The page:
I am breaking this post into two parts to open up discussion on my strategies for controlling scope creep. My point of view is that of a Business Analyst but you can apply these ideas to any sort of project regardless of your role with the project.
Over-Communicate to Users
One of THE most effective and undeniable ways to control scope creep is through over-communication with your stakeholders and users. I’ve found that when people are continuously involved and kept up-to-date on the status of a project, they will be more amenable to ideas and will provide necessary buy-in when you need it.
Just picture yourself entrenched in a project that you’ve been updating a user regularly every two days about the project’s status, issues you are facing and the progression of the timeline. If, out of the blue, there is an unexpected “enhancement item” requested/required by this user, it is going to be a great deal easier for you to negotiate and request, for example, a rescheduling of said enhancement.
Compare this scenario to a situation in which you have not communicated with the user, at all, during the project. That user, mark my words, is going to be unyielding when pushing their enhancement through.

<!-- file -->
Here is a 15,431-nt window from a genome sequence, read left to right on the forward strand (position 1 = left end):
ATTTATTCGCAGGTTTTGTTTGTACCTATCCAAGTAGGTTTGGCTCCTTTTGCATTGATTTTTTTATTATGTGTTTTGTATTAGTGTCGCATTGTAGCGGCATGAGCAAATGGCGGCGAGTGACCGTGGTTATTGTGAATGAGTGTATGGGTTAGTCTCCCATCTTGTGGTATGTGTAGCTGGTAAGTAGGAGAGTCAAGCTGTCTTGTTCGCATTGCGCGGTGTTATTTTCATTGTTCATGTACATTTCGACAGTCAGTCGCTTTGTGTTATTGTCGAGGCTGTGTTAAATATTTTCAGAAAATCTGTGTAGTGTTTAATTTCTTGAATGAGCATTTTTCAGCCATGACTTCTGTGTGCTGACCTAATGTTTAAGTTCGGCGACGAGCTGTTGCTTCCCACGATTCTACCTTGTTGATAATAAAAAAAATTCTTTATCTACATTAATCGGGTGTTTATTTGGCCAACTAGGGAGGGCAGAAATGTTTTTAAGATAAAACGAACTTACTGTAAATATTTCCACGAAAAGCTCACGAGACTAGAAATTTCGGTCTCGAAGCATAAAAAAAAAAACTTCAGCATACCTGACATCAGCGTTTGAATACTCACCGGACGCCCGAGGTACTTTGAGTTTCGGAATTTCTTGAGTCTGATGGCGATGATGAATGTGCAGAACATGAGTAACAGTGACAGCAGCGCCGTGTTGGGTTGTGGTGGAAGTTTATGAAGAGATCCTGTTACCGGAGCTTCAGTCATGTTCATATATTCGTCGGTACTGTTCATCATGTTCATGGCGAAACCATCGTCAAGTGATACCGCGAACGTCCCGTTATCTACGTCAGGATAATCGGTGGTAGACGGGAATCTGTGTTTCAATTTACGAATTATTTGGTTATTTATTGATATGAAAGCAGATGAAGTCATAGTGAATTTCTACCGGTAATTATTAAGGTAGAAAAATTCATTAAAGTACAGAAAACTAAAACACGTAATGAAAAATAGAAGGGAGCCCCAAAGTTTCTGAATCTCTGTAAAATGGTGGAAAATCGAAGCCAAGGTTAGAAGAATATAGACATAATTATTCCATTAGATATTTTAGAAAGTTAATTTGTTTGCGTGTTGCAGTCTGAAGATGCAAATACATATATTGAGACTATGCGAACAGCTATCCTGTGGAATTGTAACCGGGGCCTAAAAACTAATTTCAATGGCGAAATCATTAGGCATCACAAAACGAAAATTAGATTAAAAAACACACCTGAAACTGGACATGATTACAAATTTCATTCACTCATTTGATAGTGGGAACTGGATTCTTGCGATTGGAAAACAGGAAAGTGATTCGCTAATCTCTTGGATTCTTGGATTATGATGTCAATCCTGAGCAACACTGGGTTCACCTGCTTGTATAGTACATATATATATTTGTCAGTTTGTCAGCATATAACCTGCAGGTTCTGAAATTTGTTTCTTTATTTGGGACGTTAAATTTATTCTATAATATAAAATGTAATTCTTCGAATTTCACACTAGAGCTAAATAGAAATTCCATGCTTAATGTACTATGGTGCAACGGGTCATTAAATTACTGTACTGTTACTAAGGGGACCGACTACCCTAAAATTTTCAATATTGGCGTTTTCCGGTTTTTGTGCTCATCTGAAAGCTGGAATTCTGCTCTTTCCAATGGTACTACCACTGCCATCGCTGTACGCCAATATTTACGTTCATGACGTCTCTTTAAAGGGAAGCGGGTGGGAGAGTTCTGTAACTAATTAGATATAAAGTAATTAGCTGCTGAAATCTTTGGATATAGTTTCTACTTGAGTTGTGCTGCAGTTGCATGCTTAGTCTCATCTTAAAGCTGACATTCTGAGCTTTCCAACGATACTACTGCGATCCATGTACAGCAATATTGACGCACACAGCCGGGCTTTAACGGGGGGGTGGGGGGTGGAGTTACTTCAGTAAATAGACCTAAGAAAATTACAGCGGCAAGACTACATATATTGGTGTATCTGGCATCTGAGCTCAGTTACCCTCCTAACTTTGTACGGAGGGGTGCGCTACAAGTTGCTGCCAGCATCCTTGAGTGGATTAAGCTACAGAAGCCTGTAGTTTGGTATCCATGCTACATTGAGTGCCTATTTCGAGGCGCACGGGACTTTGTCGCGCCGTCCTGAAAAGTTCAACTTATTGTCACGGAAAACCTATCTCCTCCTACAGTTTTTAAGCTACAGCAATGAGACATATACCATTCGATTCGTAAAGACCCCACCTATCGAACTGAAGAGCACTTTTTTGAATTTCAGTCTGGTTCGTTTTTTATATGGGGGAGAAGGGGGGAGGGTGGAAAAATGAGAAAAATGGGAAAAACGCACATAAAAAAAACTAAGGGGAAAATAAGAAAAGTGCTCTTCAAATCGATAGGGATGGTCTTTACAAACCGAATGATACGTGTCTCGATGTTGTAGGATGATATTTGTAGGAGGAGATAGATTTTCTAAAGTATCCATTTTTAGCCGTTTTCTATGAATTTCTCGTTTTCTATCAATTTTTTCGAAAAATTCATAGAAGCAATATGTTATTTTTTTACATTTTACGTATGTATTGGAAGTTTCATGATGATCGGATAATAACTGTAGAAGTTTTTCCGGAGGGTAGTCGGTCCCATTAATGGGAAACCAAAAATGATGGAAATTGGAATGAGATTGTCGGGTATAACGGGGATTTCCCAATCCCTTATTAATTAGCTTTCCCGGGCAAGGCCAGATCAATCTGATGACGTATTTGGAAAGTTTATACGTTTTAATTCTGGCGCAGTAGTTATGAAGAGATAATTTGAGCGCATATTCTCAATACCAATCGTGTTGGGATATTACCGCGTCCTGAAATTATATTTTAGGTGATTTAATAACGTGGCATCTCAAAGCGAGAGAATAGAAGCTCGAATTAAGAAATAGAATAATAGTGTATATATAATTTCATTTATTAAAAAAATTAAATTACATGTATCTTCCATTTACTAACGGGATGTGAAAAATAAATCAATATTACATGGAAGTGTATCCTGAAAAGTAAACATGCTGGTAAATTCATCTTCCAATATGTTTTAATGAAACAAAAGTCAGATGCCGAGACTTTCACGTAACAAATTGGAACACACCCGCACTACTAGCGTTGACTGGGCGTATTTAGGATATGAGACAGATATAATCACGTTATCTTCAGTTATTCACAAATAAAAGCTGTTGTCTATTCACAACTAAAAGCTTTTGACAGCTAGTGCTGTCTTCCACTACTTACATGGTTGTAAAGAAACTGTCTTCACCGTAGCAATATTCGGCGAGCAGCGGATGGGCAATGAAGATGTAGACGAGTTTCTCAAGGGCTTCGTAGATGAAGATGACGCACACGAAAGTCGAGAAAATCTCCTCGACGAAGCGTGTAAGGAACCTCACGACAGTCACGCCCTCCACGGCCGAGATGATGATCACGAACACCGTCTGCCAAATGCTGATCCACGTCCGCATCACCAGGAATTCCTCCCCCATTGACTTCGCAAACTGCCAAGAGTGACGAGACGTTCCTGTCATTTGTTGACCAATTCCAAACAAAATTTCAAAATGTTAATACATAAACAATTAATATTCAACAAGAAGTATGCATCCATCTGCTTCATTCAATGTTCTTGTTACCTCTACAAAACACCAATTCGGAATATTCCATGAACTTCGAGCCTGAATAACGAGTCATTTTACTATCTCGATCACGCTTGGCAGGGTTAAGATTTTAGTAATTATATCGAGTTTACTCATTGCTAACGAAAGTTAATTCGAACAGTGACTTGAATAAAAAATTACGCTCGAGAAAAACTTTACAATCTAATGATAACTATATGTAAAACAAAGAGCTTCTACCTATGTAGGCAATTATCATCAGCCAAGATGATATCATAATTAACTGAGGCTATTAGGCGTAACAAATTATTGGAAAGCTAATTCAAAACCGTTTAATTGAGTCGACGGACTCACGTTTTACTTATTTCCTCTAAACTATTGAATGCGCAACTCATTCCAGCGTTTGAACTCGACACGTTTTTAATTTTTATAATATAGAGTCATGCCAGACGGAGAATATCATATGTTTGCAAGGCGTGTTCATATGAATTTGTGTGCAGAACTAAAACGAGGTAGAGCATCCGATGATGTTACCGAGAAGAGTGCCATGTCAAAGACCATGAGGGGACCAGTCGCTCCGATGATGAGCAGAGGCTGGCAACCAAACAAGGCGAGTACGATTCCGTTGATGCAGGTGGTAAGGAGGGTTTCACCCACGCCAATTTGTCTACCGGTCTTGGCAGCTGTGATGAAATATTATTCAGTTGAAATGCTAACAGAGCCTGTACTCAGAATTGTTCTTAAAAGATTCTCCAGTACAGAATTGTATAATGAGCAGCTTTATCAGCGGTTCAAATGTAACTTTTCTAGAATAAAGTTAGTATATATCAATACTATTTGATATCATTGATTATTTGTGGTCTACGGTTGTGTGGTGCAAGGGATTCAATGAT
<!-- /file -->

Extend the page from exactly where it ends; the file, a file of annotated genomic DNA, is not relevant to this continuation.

Documentation, Documentation, Documentation
Document EVERYTHING to help control scope creep. As a project manager, there are countless discussions and agreements that occur outside of official meetings.
NEVER agree to anything outside of an official meeting. Always minute and document agreements and decision points though a formal meeting. That way, if a user disputes something was signed off and agreed, you can refer to the meeting minutes as evidence.
People forget about things. You have to have documentary evidence that things were agreed on knowing that people forget things.
I like taking personality tests, career tests or any type of assessment that helps me better understand who I am from a new perspective.